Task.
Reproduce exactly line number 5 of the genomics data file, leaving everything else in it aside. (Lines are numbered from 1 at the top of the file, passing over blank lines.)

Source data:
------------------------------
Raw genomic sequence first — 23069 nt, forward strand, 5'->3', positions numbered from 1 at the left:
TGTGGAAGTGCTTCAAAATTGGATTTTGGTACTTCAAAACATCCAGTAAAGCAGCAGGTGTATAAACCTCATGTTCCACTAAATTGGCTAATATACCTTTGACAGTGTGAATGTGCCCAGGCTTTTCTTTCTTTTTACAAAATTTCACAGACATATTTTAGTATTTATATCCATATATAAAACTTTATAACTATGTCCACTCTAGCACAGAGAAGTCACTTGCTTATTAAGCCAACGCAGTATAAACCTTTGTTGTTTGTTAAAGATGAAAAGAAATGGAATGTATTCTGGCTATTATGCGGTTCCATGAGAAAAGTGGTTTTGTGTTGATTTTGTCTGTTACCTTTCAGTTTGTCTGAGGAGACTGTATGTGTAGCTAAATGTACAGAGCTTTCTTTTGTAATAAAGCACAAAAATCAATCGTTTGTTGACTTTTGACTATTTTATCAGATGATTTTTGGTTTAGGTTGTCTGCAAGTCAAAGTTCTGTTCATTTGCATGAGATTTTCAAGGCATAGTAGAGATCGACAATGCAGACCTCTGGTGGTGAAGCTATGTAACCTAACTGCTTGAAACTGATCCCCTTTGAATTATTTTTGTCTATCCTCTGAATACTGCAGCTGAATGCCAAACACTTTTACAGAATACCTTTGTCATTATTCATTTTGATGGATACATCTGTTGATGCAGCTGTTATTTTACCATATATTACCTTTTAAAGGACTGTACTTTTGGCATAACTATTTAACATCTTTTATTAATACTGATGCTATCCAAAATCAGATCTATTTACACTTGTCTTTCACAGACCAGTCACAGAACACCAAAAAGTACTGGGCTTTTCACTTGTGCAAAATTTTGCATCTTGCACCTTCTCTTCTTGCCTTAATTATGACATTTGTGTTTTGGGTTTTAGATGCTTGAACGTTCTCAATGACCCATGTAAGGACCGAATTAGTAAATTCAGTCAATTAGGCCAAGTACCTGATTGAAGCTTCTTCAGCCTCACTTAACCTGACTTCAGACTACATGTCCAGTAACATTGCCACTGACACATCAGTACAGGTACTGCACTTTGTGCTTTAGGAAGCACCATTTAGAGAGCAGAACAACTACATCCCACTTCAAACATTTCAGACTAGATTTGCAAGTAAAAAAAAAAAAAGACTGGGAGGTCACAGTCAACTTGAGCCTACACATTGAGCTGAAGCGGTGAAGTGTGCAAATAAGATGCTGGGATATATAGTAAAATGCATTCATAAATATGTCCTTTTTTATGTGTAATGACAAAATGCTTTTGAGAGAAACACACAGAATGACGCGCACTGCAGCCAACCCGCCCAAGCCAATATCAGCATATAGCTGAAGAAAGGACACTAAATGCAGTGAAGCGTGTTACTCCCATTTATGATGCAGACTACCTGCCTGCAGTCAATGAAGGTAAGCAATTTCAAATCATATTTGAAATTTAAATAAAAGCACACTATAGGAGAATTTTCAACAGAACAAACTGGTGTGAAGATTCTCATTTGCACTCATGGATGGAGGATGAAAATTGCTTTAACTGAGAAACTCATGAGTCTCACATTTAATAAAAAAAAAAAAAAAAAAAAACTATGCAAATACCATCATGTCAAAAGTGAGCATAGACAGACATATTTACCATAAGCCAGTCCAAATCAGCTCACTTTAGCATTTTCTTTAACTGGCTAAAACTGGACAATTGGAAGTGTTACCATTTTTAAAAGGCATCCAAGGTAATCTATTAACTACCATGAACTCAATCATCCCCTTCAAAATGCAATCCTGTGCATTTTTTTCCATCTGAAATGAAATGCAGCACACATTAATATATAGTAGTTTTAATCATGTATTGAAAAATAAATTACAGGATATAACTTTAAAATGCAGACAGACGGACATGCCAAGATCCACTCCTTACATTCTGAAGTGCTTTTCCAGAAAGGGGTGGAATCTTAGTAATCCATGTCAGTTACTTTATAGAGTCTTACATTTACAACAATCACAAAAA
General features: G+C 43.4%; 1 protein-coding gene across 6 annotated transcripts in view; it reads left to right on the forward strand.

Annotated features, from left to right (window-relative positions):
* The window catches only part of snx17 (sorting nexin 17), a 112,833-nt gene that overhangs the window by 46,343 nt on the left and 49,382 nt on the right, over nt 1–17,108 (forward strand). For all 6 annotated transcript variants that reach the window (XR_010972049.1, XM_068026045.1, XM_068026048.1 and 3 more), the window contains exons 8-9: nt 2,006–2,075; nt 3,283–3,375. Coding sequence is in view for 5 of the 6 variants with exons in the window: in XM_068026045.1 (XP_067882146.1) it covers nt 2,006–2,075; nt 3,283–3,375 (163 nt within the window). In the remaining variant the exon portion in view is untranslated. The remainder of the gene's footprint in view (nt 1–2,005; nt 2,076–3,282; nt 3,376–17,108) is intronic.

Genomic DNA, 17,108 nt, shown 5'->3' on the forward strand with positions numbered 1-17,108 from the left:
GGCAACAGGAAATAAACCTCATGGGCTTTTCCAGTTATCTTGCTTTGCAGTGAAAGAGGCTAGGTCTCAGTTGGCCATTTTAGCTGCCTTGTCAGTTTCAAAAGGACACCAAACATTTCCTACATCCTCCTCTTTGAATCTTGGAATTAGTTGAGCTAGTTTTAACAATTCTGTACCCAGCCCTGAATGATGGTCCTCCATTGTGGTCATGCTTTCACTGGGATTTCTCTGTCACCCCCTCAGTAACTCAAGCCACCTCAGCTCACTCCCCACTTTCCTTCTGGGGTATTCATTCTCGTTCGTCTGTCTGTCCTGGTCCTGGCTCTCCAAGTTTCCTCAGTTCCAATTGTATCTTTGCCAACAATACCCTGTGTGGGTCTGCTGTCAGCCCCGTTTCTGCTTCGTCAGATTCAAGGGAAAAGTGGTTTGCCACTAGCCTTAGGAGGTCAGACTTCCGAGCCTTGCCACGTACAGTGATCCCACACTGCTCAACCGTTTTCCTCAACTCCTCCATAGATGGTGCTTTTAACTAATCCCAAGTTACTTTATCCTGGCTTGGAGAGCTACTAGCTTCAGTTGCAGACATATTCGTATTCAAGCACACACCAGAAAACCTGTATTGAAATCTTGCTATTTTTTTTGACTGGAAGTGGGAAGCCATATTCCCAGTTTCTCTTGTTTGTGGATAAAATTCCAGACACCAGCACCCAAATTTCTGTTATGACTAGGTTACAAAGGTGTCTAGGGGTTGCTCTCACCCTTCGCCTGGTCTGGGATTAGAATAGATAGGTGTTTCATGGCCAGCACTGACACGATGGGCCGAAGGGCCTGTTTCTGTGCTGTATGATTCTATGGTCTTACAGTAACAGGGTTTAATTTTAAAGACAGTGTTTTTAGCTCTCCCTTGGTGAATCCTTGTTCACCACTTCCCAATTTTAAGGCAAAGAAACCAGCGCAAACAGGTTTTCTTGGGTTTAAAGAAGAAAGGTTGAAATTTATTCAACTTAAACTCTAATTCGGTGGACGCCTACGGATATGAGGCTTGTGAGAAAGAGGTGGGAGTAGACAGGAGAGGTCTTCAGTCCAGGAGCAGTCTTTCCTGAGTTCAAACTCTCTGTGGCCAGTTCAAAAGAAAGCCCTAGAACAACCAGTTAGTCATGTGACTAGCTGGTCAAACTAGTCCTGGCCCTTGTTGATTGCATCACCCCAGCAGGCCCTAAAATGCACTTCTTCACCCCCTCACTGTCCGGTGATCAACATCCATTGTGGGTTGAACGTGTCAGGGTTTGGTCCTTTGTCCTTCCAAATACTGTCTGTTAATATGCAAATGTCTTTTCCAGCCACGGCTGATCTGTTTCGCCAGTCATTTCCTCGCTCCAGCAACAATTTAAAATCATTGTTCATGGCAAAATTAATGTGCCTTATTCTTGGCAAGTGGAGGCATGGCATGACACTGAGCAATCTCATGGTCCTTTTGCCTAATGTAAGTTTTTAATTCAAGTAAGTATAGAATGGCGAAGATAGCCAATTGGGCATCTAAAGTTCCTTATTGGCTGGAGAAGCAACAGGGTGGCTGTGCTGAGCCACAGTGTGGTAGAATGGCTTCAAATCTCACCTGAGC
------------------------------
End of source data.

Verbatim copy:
* The window catches only part of snx17 (sorting nexin 17), a 112,833-nt gene that overhangs the window by 46,343 nt on the left and 49,382 nt on the right, over nt 1–17,108 (forward strand). For all 6 annotated transcript variants that reach the window (XR_010972049.1, XM_068026045.1, XM_068026048.1 and 3 more), the window contains exons 8-9: nt 2,006–2,075; nt 3,283–3,375. Coding sequence is in view for 5 of the 6 variants with exons in the window: in XM_068026045.1 (XP_067882146.1) it covers nt 2,006–2,075; nt 3,283–3,375 (163 nt within the window). In the remaining variant the exon portion in view is untranslated. The remainder of the gene's footprint in view (nt 1–2,005; nt 2,076–3,282; nt 3,376–17,108) is intronic.